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Living Like a Refugee in the Age of Coronavirus
By Leah Mueller
Americans are notoriously stupid, especially when it comes to health care.
When I’m feeling charitable, I chalk it up to the US being such a young country. A mere adolescent, puffing up our chest to look tough. We’re younger than the European countries, and less sophisticated. So we’ll need at least two hundred more years to catch up.
But lately I haven’t felt charitable. I can’t remember when I last gave the US credit for anything. Probably during the 90s. Seattle was a boom town even then. It made sense to aspire to the middle-class, especially since my kids were young. I owned a small house on the north end of Tacoma, had two cars, planted rows of flowers in the front yard. 90s photos show me tanned, wearing a sundress, sitting on the floor beside my children amidst a pile of birthday presents.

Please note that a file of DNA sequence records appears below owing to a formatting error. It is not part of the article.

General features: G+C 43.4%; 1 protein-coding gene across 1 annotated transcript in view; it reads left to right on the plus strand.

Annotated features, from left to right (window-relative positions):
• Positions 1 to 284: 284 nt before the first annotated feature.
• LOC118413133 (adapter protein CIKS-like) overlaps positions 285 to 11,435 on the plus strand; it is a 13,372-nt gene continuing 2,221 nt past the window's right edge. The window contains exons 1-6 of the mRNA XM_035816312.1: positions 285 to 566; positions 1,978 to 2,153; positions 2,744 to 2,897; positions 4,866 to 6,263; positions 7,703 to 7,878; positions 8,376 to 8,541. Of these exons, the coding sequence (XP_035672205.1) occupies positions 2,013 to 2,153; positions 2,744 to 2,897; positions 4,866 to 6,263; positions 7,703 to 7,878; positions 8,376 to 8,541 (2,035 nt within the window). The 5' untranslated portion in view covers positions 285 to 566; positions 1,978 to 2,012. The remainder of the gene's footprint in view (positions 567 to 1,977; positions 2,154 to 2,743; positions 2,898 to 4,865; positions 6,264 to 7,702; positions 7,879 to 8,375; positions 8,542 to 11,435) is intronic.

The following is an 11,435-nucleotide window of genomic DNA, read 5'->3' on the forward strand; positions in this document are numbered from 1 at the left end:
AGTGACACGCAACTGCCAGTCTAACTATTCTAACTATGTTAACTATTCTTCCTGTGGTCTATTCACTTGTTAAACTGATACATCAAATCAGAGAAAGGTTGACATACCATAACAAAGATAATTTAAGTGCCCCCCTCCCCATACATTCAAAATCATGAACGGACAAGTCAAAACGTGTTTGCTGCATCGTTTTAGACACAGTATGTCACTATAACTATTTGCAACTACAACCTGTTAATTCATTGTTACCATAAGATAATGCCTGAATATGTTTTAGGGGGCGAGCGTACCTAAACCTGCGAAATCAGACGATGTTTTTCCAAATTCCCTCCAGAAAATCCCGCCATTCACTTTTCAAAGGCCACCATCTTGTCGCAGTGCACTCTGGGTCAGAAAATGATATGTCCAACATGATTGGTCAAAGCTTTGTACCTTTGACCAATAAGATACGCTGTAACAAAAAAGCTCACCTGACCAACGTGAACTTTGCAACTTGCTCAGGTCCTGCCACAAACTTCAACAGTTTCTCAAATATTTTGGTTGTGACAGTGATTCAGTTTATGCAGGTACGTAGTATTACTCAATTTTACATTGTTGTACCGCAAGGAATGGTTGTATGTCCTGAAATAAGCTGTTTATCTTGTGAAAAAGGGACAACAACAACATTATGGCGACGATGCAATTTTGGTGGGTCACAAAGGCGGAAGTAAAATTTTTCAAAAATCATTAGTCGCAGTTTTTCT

To look at us, you’d swear we were doing pretty well. This was an illusion, as I had recently returned to college and was busy racking up tens of thousands in student loan debt. I didn’t have health care, but my kids did, thanks to the largesse of the state of Washington. I finally graduated, at age 41, with an ever-increasing mountain of debt. Somehow, my family remained physically healthy—which, in retrospect, seems like a miracle.
Now my son is 30, the age I was when I gave birth to him. He and his wife live in the UK. Despite Brexit, the two of them have access to excellent single payer health care, paid sick leave from their jobs, and other benefits. Once they decide to have children, my daughter-in-law will be granted six months leave from her job, with full pay, thanks to the British government. If she wants six more months, she can take them and receive 50 percent of her usual salary.
My 24-year-old daughter lives in Portland, attends community college, and works at a day care center. She receives no benefits, makes too much money to qualify for subsidized health care, and has to buy her own insurance.